Germany is always one of the top sides in Europe, but recently lost midfielder Marco Reus to an ankle ligament injury. The Germans are still a very deep squad. They look to be on a collision course to play Argentina in the quarterfinals.

Outside of Brazil, Argentina, Spain, and Germany, picking any other team from the rest of the field to win would be a major leap of faith. Belgium has some of Europe's top players, including Romelu Lukaku and Vincent Kompany. But, this generation of players hasn't played much together, so it might be a lot to expect them to jell that quickly. Colombia will be without Radamel Falcao, yet another top player missing the World Cup with an injury. Chile is another dark horse that is receiving some attention.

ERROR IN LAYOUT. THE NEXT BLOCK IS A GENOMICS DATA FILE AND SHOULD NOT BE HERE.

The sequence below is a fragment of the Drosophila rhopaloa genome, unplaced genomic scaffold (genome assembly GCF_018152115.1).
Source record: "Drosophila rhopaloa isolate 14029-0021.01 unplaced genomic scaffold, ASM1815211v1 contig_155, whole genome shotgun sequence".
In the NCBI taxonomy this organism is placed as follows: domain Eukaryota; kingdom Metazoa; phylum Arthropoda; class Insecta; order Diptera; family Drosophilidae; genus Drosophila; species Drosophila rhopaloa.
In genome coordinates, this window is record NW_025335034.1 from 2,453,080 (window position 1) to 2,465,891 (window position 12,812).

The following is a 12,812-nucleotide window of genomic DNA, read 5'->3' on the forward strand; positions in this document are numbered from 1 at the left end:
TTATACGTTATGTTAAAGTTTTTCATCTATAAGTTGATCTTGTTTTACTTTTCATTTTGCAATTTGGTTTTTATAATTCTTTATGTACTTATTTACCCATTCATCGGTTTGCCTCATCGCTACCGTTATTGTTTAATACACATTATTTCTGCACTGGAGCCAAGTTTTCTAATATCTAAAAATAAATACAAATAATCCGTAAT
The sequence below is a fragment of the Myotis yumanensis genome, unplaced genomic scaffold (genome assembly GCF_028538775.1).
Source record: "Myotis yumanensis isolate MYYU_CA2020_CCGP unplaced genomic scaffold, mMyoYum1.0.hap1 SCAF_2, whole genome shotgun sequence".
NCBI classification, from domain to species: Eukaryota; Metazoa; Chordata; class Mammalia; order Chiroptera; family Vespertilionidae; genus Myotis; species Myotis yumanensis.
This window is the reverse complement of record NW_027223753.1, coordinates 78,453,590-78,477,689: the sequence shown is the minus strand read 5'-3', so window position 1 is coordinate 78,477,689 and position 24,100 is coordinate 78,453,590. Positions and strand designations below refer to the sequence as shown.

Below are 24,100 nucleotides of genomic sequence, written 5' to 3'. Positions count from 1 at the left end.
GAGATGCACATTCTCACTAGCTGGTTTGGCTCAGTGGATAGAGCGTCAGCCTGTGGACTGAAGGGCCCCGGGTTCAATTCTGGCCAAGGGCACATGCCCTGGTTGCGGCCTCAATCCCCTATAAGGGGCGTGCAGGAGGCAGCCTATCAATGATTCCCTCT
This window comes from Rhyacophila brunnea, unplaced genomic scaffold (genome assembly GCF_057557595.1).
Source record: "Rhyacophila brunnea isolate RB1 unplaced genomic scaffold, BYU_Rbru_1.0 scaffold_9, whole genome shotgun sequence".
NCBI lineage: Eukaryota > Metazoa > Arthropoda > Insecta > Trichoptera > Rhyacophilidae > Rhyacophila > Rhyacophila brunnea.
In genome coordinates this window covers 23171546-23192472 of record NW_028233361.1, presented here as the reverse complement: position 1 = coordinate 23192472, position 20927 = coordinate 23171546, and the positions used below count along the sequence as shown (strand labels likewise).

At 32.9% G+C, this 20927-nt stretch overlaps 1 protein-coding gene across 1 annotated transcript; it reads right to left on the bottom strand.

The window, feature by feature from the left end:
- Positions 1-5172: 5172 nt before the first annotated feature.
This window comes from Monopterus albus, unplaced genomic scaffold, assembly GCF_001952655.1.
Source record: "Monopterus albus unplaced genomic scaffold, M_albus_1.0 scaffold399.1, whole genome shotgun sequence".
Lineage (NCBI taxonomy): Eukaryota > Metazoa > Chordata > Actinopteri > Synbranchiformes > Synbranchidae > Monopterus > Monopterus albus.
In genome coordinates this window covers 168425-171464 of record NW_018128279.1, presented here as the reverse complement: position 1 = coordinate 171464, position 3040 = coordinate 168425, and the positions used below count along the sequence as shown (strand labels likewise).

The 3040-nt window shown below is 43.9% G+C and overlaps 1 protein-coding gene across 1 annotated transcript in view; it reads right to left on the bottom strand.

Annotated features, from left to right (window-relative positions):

Mexico barely qualified for the tournament, needing a late goal from the U.S. against Panama to make it (the Mexicans subsequently had to beat New Zealand in a playoff). The roster has been turned over in the last six months in a desperate attempt to improve results. Mexico is in Group A with Brazil, Croatia, and Cameroon (whose players are threatening not to show up because of a pay dispute*). If Mexico does make it to the Round of 16, Spain would be the likely opponent.

*The Cameroonian team's boycott was short-lived and they will play.

The other past champions of the World Cup (it's not a big group, just eight countries have won) all have problems. Three of them, Italy, England and Uruguay, were drawn into the same group. (Costa Rica is the odd team out.) Uruguay finished 4th in 2010, but are likely to be without the services of Luis Suarez, the top goal scorer in England's Premier League, for the group stages. Italy and England may move on just because two teams will have to. Or you could root for the Ticos, who are likely the only country participating in the World Cup that nobody else is mad at right now.